The principal training of spiritual development in Shorinji Kempo is through the practice of ‘zazen’, or seated Zen meditation. Understanding of zazen is based on the inseparable union and interaction of body and mind. It is a static practice, unlike the dynamic practice of Shorinji Kempo techniques, and both forms of training are included in every class.
Zazen cultivates correct voluntary breathing and calms the mind, leading to the improved spiritual status and personality of the student. Correct breathing revitalises the body as it circulates the blood and awakens mental awareness and concentration.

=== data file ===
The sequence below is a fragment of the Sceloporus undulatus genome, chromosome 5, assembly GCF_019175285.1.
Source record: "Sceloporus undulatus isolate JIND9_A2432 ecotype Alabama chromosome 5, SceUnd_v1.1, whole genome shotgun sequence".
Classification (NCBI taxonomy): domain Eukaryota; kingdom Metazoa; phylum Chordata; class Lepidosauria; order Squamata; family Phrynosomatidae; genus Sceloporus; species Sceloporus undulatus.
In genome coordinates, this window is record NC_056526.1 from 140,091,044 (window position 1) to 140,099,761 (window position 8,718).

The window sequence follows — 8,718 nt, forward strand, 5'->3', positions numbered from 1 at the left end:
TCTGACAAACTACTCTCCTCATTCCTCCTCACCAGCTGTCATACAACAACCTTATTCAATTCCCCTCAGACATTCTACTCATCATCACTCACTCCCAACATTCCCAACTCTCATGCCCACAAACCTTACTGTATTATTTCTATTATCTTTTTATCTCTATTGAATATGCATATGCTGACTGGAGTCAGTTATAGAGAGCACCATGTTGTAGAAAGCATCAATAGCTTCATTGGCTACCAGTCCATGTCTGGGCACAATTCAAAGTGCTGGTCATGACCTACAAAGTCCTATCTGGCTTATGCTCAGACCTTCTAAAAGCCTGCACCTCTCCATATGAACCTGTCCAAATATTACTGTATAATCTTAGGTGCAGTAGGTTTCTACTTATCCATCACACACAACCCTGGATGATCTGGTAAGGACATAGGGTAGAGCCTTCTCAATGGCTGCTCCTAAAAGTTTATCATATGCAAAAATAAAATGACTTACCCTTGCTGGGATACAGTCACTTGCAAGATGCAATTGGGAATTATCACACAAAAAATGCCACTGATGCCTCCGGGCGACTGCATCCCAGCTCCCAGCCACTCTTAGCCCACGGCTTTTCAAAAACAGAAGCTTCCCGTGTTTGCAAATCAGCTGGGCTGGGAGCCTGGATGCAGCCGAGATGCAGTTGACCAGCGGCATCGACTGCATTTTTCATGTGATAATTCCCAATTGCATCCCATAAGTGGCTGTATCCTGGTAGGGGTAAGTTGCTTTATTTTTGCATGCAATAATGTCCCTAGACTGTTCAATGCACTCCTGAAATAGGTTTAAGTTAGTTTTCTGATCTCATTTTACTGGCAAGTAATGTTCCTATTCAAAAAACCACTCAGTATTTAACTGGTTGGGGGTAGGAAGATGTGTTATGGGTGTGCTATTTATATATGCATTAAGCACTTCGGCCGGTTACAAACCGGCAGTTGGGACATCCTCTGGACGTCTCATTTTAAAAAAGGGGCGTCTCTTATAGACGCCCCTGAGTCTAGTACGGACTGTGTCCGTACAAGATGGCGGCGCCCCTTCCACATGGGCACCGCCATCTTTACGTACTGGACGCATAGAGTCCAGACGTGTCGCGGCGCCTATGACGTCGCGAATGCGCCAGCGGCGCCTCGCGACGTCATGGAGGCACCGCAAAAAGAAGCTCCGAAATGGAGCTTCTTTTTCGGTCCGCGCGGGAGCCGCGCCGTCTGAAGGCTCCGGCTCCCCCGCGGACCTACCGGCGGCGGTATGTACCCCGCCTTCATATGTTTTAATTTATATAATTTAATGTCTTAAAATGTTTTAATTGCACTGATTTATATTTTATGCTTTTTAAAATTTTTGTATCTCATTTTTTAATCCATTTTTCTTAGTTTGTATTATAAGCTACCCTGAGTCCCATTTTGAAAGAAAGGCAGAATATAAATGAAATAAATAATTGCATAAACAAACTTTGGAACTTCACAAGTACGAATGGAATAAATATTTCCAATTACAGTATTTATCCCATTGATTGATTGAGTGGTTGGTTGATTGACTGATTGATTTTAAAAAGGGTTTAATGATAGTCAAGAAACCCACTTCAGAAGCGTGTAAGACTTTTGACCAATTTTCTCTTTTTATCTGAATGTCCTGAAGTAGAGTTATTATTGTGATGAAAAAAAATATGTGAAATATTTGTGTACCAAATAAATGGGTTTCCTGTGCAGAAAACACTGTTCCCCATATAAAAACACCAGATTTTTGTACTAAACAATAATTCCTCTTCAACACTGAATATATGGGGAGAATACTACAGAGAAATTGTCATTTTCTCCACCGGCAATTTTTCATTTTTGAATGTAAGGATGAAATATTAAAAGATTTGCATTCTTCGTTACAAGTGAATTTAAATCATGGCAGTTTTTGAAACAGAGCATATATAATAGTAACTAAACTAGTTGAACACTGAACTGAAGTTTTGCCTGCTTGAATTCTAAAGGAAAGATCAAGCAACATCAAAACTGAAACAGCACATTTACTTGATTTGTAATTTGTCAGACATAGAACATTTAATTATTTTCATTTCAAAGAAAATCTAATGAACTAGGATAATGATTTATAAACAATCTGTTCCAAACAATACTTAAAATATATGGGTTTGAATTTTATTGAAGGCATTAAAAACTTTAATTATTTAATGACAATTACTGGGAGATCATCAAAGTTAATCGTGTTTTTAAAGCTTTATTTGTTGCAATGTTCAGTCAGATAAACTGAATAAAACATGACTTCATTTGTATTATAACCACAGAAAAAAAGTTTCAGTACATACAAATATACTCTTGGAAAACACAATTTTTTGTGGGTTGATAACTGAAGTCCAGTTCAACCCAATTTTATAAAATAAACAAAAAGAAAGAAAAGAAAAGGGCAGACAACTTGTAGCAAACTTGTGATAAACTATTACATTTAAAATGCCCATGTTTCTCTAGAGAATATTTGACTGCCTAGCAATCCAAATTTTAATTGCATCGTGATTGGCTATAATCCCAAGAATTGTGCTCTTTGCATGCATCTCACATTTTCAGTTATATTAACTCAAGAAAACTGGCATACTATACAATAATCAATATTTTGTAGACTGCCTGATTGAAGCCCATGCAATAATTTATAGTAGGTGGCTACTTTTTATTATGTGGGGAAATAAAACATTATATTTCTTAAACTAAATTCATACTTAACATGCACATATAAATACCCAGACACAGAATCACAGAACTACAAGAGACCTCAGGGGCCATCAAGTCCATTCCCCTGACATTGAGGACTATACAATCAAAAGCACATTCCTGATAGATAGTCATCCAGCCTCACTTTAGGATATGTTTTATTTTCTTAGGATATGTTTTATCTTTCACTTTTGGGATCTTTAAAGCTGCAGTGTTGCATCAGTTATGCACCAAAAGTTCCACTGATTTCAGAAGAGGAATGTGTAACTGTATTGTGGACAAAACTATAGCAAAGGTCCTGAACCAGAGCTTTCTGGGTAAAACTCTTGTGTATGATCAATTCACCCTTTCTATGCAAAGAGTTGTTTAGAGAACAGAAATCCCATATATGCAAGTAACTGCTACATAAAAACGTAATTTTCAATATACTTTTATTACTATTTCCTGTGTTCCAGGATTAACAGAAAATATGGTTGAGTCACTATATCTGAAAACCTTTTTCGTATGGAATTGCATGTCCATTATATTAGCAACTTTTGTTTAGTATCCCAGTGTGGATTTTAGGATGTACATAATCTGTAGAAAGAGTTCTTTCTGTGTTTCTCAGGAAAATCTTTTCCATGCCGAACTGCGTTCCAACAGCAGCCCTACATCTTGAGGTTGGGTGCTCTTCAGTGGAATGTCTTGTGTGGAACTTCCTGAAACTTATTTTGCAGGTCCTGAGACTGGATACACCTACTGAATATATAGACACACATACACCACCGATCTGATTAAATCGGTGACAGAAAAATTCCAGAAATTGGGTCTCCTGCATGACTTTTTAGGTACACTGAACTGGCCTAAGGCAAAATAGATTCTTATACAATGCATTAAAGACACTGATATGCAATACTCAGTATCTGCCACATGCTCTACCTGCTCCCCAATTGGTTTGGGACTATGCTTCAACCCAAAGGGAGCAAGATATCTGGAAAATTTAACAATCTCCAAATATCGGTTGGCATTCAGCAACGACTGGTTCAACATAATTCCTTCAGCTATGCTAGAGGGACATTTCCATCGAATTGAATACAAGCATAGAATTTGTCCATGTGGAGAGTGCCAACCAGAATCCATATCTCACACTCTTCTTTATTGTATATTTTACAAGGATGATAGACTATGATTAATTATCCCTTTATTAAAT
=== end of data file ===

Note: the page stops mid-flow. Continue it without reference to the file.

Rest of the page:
To properly meditate, sit with your legs crossed or in the half-lotus position, with your back straight and your chin slightly downwards. Close your eyes lightly, and breathe slowly through the nose. To slow your breathing and focus your mind, concentrate on breathing in for a count of seven, hold for a count of three, and breathe out for a count of ten. Pause for a further three seconds before taking in the next breath.
Try to keep your mind calm, but do not daydream. If a thought comes, acknowledge it, and let it go – always try to return to concentrating on your breathing.
An instructor will usually circulate the room during meditation to help correct your posture. When they tap you on the shoulder, relax and let them guide you to the correct position. Once they have done so, raise your hands in gassho rei; they will also rei you.
Zazen meditation during training is usually ended with a sharp kiai (shout) from an instructor, which all kenshi should immediately join in with.